Iliniza Norte & Cotopaxi

I'm still in Quito with a couple more trainings left to do for work. I took a long weekend, though, and headed out to the Andes. I did one acclimatizing hike up Iliniza Norte (5,100 m) with a couple of lovely Canadians and a Vasco. We had one rest day before venturing to climb Cotopaxi, the highest active volcano in the world (5,897 m).

I was feeling great the night before, sleeping high (well, not sleeping, but resting), around 4,800. I had proper glacier training with crampons and ice axe (and I learned that I love ice axes). We woke up at midnight to prepare ourselves, eat a little breakfast (but it's so hard to eat when you're that high up), and head out to the mountain. In a blizzard. I seem to bring the Patagonia wind with me wherever I go. It was crazy windy, with plenty of snow.

We were in two rope teams of three people each, except I was with Ramon, the Basque, and I probably should have been going slower. We were supposed to meet up around 5,200 meters to make sure we all felt OK and switch up the rope teams into slower and faster, if need be. But that didn't happen. I guess my group was so far ahead of the other group, that the decision was to keep on keeping on. But, man, the altitude really got to me. I wasn't even that cold, what with the blizzard and all. Just had many symptoms of soroche, altitude sickness. Dizziness, slowness, headache, nausea, etc.

So the guide tested my reflexes... Said to cover one eye and touch his forefinger with my thumb about an arm's-length distance away. And to do this fast. RĂ¡pido, Heather. I guess I did it really really, painfully slow, with a lot of wavering. I was so happy to have finally made it to touching our guide's finger that I grabbed onto it. Pure victory. We were moving on up the mountain. The guide and Ramon, apparently looked at each other and shook their heads (as Ramon told me later). We were on our way back down that mountain.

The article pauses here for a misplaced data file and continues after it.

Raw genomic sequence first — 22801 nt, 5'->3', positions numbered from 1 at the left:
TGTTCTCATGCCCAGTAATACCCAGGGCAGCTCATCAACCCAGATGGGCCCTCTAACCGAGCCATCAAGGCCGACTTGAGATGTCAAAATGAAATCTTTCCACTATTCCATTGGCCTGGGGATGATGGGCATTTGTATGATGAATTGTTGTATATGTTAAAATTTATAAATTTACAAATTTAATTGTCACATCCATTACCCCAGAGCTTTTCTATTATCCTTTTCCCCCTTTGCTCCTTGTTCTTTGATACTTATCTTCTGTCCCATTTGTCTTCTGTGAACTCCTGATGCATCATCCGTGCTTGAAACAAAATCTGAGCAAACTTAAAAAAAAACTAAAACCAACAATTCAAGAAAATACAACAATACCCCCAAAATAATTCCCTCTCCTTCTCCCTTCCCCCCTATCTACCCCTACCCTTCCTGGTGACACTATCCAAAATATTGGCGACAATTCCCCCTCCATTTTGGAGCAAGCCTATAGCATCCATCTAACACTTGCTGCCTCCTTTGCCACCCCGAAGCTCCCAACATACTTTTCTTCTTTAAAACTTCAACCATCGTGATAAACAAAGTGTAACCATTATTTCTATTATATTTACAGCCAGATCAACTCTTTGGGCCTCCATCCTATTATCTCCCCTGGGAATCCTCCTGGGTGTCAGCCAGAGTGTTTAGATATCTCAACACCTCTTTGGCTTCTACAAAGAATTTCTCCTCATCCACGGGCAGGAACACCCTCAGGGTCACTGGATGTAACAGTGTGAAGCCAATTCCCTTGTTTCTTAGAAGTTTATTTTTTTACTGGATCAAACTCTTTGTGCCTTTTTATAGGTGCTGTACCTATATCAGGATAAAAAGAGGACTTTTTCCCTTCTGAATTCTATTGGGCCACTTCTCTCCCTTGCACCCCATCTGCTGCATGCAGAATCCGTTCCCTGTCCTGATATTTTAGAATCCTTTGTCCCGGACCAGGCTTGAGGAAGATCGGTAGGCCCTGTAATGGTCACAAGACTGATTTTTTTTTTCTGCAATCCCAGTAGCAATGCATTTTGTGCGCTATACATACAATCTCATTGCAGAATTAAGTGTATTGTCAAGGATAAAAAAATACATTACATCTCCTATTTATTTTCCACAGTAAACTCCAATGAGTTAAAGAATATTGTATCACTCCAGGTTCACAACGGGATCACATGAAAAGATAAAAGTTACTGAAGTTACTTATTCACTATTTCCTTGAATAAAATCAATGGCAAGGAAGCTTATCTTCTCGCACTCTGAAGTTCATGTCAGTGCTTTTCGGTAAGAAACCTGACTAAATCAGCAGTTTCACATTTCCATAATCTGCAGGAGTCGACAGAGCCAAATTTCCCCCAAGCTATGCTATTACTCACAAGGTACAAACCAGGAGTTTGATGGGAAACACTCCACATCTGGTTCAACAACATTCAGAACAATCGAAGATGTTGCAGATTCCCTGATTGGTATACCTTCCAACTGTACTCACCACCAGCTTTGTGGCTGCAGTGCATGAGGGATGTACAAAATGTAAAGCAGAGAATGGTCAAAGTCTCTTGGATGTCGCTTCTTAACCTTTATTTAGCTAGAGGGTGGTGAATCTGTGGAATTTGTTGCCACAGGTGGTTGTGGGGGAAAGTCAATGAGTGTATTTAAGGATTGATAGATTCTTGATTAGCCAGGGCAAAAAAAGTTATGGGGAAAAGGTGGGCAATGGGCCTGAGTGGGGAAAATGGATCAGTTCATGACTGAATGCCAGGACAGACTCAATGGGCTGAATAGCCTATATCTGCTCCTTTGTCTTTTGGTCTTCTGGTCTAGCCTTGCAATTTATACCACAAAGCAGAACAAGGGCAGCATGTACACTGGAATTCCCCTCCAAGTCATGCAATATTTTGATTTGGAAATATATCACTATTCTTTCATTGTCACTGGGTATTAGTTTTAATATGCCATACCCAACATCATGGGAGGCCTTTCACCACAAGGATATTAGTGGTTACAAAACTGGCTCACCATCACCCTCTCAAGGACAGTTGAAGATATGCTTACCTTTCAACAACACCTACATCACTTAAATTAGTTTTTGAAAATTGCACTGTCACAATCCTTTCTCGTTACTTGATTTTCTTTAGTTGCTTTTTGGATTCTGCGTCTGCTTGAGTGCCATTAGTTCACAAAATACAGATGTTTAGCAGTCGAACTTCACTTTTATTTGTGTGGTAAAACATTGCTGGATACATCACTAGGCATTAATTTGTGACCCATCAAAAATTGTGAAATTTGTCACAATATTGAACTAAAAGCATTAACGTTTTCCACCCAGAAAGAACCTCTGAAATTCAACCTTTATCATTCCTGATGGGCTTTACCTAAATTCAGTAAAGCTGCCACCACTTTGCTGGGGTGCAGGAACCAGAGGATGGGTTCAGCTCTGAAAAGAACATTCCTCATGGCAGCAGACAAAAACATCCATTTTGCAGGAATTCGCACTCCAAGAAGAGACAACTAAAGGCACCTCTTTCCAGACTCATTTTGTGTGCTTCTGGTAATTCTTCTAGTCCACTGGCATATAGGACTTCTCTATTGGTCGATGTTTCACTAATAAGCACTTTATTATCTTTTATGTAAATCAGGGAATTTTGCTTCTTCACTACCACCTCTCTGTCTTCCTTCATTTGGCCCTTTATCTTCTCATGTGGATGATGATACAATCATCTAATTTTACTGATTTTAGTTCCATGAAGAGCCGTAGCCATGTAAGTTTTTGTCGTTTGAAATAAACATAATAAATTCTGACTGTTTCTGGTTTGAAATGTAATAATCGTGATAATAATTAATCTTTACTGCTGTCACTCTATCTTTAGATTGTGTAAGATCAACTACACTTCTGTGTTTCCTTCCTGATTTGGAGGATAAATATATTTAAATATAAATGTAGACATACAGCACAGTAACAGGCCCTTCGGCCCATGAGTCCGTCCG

We'd made it up to 5,500 or more, it was 5 in the morning, we were so close! And we had to go down... I was crying. And then on the way down Ramon fell into a hidden crevasse. It all happened so fast, yet in slow motion. I stopped, sat, and dug my crampons into the snow so as not to let him fall deeper and not to slide into it myself. I have no idea how he got out, from my view it looked as if he trampolined himself out of there, springing out like a cat, and screaming, "Grieta, grieta!" Crevasse, crevasse!

Anyway, we all made it down safe. Out of about 8 groups, only 2 made it up the volcano that morning. I think the blizzard was definitely making it more difficult for everybody. Our Canadian friends were already back at the base camp refugio resting when we arrived, covered in an even layer of ice...

1 comment:

shammywu said...

Hey Heather. Glad your guide didn´t take you down with him. Sounds like a tough outing. Huaraz was great. Huayhuash is on my list now. Have a great trip back! Sam


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